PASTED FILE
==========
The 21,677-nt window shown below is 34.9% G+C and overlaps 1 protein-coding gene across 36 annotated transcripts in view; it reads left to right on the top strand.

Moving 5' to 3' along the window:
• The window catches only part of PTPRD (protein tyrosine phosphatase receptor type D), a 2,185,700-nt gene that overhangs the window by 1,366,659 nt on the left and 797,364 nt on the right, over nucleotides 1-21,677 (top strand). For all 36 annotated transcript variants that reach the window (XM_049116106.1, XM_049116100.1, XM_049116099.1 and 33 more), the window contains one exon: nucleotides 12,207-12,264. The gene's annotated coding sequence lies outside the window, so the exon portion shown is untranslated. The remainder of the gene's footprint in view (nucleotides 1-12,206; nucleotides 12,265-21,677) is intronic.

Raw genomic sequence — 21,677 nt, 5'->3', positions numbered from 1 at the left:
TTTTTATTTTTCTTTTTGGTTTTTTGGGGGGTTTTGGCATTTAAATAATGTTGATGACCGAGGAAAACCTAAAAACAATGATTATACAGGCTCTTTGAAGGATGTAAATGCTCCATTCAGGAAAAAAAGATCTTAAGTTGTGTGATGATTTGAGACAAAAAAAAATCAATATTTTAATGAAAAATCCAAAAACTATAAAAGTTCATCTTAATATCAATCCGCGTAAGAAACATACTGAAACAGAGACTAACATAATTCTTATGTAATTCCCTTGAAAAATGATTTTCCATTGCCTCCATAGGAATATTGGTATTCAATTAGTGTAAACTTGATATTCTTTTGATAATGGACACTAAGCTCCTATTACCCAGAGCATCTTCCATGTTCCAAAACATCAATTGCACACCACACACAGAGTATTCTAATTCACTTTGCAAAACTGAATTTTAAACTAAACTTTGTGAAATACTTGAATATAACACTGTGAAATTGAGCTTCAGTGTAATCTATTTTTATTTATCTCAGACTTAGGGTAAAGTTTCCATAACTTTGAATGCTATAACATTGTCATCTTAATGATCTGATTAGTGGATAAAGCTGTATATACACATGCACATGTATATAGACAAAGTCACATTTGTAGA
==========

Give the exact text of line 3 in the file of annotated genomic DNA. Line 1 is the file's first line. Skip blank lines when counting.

• The window catches only part of PTPRD (protein tyrosine phosphatase receptor type D), a 2,185,700-nt gene that overhangs the window by 1,366,659 nt on the left and 797,364 nt on the right, over nucleotides 1-21,677 (top strand). For all 36 annotated transcript variants that reach the window (XM_049116106.1, XM_049116100.1, XM_049116099.1 and 33 more), the window contains one exon: nucleotides 12,207-12,264. The gene's annotated coding sequence lies outside the window, so the exon portion shown is untranslated. The remainder of the gene's footprint in view (nucleotides 1-12,206; nucleotides 12,265-21,677) is intronic.